I’ve seen little or nothing of the Real Housewives franchise. But, based upon the far-too-much that I’ve read about it, I’m certainly not a fan, not least because it glamorizes crassness, shallowness, and lack of charity. That said, the newest expansion of the empire, The Real House Wives of Capitol Hill, seems to me to be, by many light years, the most repulsive of the lot. Marge and Lauren make me want to defend Ilhan, Rashida, and Alexandria — and, given that I’m a life-long free-market conservative, that’s definitely nowhere that I want to be. How long will this bigoted clown show run?
I’ll admit, though, that I like the recent addition to the show of the new character, Nancy, and that I very much like the new Secret Jewish Space Laser Corps Enamel Pin. (But will Kevin ever actually show up? Long-time fans of the old Republican Party are hoping for at least a cameo appearance.)
A critic who comments on this blog under various permutations of the pseudonym of Tavares Standfield became all-caps hysterical, multiple times, about my going to Egypt, declaring me irresponsible and predicting mass casualties and devastation upon my eventual return.
And clearly, he was right. Roughly two weeks ago, my wife and I passed through the Minneapolis/St. Paul airport en route to Cairo, and it’s just now been reported that the omicron coronavirus variant has appeared in Minnesota. Can this be coincidence?
In other but perhaps related news: I underwent a COVID test just prior to leaving for Egypt two weeks back, and the results were negative. I was again tested for COVID in Cairo, just prior to flying back to the United States. The test results came back negative. And then, because I came down with a case of the sniffles and sneezing on my last two days in Cairo — I suspect that it originated in an allergic reaction to really dusty and polluted air in the metropolitan area there (as bad as I’ve ever seen it) — I opted to take an at-home COVID test last night. And the results came back negative. That’s three negative COVID tests in roughly two weeks, which suggests that I may perhaps not have COVID.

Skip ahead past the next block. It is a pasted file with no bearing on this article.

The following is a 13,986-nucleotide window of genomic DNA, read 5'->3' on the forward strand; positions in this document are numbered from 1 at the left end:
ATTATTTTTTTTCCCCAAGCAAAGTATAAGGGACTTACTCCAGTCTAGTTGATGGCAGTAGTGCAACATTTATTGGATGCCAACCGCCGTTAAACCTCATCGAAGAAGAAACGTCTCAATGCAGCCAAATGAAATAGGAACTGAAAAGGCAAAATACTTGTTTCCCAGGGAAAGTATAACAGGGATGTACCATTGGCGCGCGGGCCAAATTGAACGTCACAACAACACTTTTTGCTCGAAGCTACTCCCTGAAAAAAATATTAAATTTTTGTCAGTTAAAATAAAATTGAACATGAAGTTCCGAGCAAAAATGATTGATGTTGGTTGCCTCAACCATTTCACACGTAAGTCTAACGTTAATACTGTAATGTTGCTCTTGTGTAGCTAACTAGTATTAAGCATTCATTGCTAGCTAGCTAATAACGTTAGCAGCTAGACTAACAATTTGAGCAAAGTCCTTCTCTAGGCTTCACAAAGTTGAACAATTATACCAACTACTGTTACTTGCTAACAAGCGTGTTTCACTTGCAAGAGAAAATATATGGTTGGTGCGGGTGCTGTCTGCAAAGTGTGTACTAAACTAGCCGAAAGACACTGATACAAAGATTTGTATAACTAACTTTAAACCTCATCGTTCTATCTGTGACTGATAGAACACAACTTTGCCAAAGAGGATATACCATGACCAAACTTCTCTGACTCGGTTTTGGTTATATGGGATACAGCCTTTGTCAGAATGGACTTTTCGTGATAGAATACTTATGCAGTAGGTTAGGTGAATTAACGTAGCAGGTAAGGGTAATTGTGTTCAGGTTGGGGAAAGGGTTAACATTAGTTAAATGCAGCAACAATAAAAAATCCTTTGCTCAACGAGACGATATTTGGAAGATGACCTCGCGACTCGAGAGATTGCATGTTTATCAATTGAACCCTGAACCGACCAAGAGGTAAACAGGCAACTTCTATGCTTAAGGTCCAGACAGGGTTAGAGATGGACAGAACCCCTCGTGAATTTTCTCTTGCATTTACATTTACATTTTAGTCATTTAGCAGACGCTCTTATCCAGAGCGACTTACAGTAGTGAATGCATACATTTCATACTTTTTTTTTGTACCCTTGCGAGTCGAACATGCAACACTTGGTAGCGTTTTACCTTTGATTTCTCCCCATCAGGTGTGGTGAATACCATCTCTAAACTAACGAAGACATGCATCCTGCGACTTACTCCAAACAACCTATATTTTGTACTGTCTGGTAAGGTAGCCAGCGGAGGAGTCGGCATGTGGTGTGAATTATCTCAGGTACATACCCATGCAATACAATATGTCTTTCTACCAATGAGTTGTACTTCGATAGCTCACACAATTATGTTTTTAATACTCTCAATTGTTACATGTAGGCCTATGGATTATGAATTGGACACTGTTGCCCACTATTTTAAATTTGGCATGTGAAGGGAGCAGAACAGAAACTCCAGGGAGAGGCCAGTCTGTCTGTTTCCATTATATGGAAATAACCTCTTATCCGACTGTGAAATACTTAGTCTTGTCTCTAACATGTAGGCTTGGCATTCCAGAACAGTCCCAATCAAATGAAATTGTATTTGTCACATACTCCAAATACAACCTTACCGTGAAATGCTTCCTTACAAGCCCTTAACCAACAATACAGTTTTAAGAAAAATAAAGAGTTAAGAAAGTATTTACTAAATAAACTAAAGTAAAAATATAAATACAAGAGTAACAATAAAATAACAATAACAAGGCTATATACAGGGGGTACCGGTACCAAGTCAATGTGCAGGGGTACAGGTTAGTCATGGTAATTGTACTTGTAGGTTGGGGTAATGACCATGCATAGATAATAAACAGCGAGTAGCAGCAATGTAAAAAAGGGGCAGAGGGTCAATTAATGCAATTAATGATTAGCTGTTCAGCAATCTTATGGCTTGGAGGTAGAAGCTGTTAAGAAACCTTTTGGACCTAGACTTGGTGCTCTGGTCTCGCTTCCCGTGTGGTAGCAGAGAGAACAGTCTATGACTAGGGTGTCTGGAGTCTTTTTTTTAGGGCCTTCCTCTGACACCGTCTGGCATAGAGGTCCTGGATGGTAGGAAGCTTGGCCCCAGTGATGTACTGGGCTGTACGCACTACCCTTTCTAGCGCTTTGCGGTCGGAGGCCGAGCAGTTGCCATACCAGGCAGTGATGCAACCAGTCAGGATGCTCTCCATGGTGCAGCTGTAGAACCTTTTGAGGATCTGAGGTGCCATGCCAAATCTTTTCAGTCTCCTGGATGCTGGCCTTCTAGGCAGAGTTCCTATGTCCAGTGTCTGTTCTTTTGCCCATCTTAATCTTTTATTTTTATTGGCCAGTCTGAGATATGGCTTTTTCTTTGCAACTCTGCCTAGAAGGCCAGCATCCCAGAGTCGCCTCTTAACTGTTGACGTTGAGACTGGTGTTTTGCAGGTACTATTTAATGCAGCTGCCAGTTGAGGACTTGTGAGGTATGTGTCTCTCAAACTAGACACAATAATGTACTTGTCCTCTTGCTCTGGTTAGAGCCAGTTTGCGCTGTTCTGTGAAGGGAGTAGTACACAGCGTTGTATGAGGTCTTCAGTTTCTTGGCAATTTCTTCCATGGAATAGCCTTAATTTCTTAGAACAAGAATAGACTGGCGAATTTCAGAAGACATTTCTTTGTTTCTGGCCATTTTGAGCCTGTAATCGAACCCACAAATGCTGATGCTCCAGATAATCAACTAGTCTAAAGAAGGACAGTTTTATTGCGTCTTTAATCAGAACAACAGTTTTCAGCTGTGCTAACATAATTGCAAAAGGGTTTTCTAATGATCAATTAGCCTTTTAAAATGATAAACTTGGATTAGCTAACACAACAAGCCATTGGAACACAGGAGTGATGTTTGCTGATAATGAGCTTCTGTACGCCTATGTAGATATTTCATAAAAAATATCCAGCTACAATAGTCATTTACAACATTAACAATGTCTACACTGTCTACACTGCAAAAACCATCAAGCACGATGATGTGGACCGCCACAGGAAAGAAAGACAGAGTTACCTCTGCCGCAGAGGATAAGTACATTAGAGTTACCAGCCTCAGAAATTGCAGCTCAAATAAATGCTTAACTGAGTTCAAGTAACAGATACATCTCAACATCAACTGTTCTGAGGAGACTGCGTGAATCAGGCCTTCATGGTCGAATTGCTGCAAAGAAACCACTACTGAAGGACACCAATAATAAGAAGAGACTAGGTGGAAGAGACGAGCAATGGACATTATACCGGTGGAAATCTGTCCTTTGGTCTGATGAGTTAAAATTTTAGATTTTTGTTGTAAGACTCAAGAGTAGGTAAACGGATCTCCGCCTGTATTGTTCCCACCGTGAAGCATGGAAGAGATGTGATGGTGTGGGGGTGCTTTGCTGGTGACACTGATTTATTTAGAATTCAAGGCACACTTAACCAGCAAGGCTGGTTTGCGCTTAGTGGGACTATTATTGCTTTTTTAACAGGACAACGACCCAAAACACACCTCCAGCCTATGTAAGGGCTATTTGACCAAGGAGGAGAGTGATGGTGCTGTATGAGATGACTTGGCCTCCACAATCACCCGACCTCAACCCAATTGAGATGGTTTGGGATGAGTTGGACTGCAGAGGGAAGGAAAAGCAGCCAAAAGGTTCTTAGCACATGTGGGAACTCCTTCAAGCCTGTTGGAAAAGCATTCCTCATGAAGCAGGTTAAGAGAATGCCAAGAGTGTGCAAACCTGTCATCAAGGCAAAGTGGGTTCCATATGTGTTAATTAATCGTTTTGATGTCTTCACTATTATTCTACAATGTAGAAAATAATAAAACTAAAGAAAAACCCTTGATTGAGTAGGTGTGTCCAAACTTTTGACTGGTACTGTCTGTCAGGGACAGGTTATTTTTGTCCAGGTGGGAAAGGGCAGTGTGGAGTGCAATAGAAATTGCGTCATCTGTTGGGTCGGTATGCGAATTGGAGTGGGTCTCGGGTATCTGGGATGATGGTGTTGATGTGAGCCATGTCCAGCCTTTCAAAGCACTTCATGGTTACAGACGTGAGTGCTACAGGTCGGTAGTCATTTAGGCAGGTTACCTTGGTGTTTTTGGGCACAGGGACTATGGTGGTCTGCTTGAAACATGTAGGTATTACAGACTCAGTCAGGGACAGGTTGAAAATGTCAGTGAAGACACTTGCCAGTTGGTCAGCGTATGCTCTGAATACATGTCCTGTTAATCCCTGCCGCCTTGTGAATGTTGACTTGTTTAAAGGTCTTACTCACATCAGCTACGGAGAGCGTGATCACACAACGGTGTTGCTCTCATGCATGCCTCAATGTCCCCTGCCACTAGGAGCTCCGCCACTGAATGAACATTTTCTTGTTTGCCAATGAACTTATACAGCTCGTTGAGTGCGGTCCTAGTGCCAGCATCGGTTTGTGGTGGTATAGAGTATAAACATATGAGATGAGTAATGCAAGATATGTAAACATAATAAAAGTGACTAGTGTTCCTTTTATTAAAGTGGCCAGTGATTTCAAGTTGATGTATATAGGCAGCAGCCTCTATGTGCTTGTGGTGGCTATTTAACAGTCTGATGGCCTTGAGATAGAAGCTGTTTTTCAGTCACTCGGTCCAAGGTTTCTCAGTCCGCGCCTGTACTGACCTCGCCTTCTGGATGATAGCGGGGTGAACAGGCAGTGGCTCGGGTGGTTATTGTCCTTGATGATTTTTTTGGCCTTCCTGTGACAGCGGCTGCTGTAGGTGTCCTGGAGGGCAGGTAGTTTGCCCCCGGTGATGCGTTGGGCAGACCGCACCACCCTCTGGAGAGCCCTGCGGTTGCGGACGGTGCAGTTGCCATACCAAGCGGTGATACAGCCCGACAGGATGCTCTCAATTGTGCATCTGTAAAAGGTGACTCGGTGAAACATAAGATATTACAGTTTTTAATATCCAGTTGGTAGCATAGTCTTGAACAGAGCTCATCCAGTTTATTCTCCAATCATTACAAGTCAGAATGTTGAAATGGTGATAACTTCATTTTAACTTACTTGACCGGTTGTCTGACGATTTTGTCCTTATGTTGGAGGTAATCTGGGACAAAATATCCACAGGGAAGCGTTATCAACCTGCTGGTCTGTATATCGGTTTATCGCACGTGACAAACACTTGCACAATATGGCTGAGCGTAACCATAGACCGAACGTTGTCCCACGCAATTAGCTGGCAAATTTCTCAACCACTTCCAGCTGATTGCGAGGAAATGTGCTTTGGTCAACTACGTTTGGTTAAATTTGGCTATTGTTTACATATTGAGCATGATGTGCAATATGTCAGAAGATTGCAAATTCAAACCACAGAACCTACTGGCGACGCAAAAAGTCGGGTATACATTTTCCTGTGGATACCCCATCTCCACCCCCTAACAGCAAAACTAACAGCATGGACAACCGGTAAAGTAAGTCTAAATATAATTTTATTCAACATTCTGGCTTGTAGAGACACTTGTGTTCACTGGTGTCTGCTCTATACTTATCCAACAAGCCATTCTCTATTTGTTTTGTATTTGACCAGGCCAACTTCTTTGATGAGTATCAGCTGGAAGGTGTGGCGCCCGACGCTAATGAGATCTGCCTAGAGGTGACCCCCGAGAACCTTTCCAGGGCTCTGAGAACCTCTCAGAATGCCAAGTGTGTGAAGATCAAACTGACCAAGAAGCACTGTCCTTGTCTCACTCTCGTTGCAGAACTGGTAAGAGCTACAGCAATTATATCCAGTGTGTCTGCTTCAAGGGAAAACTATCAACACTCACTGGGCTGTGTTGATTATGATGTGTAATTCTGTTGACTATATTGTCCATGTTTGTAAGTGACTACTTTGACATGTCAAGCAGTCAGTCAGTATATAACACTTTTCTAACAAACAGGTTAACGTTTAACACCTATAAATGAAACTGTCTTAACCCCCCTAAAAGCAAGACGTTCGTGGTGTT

Which makes my injection of the omicron variant of the coronavirus into Minnesota all the more astounding . . . and makes Tavares Standfield’s prophetic ability all the more impressive.
There are many observers who think — and many who hope — that Dobbs v. Jackson, the case out of Mississippi that is currently before the Supreme Court of the United States, will result in the overturning of the 7-2 SCOTUS decision in Roe v. Wade, which opened the floodgates of abortion in 1973.
I’m one of those who hope for the overthrow of Roe v. Wade — and the SCOTUS hearing yesterday (I listened to the entire thing) makes me cautiously optimistic that Roe’s time is just about up.
I was struck, at several points in yesterday’s back-and-forth, by how little either the justices or the pro-abortion advocates had to say in defense of Roe as a judicial decision, and by how frequently the conversation turned, quite irrelevantly in my judgment, to discussions of the alleged merits of widely-accessible abortion. But this strikes me as the kind of debate that belongs in legislatures, not in courts. I think it was Justice Kavanaugh who suggested that, as the Constitution is neutral on abortion, so ought the Supreme Court to be neutral — leaving the question to the various states.